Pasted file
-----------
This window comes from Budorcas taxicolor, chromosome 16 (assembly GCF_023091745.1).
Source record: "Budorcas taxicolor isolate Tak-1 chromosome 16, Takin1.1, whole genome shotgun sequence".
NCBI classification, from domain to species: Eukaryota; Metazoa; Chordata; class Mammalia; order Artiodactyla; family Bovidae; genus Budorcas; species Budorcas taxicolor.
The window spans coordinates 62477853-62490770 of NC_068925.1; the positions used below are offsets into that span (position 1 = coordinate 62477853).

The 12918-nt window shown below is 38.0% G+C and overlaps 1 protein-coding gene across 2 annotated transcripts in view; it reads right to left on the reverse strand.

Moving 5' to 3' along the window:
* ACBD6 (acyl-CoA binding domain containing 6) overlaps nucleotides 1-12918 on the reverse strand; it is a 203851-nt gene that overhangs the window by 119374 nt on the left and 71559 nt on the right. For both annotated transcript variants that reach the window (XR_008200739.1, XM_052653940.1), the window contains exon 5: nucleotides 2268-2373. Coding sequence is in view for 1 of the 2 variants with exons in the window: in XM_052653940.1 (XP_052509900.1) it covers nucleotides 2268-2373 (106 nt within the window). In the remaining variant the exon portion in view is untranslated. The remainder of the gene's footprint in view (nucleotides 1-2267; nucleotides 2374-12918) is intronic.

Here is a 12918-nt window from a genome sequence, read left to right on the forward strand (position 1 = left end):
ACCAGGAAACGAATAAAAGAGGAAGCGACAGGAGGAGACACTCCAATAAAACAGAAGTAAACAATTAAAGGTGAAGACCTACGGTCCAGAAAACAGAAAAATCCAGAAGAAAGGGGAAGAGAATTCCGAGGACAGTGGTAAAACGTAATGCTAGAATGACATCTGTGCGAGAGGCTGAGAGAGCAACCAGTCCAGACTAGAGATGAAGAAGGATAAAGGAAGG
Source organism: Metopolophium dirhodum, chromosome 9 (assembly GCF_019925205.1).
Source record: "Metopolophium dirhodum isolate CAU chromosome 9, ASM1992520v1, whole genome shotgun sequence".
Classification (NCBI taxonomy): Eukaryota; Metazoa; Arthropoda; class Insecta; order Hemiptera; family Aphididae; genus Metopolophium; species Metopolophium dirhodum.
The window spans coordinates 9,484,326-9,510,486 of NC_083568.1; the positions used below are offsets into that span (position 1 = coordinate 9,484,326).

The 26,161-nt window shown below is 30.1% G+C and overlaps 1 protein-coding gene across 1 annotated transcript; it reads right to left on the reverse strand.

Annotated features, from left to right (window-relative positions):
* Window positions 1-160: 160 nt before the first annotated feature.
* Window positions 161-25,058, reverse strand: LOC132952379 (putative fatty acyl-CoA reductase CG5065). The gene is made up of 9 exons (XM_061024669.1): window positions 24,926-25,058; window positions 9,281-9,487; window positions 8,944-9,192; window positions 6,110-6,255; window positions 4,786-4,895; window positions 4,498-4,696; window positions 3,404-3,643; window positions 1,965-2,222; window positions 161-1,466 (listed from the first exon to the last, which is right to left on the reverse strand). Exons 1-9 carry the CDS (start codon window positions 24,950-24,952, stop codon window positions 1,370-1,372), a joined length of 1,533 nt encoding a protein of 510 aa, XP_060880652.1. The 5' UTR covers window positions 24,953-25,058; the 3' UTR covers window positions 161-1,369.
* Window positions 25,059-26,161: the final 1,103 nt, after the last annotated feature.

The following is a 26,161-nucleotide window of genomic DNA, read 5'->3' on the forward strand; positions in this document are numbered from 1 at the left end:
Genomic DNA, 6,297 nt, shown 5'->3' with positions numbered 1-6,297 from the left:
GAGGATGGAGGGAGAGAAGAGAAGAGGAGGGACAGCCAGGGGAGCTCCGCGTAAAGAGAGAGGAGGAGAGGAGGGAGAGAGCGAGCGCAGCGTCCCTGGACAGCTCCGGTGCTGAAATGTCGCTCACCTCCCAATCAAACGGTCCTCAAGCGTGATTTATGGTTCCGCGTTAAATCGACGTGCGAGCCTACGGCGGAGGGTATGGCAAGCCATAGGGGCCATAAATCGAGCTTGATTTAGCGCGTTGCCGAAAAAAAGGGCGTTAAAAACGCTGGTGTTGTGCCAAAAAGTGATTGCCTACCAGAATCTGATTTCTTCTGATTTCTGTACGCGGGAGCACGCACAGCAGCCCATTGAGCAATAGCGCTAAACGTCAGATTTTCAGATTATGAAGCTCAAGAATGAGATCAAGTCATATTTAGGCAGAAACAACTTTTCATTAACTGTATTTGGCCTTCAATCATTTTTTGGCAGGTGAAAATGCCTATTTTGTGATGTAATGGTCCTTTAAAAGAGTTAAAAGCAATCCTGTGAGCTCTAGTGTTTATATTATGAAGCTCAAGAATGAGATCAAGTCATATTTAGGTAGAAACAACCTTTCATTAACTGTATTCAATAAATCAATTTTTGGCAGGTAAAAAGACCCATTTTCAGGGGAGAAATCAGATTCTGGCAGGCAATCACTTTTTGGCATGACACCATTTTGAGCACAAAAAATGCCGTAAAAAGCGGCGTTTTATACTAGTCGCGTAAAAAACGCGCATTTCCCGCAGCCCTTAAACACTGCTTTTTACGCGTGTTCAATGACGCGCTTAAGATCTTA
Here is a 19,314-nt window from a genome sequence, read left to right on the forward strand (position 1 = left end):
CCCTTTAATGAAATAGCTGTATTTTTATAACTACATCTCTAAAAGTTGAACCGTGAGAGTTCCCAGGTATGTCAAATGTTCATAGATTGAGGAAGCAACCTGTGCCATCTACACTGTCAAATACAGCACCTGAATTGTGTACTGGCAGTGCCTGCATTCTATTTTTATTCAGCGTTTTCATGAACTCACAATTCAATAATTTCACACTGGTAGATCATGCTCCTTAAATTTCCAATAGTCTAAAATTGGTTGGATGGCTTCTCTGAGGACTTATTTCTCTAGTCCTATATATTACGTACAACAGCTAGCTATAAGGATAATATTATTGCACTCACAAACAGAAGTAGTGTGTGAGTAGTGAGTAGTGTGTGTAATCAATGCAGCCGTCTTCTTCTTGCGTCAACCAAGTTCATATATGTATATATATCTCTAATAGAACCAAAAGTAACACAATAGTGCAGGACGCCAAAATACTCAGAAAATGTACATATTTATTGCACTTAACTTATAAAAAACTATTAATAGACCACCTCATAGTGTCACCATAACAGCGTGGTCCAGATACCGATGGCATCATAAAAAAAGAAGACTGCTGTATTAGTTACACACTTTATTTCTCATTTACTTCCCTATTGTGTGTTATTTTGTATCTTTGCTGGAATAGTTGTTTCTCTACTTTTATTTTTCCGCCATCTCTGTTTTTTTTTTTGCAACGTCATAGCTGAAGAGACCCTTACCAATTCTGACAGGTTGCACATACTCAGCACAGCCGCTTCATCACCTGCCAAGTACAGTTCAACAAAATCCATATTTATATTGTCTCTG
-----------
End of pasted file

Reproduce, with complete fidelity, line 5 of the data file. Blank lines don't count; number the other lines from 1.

The 12918-nt window shown below is 38.0% G+C and overlaps 1 protein-coding gene across 2 annotated transcripts in view; it reads right to left on the reverse strand.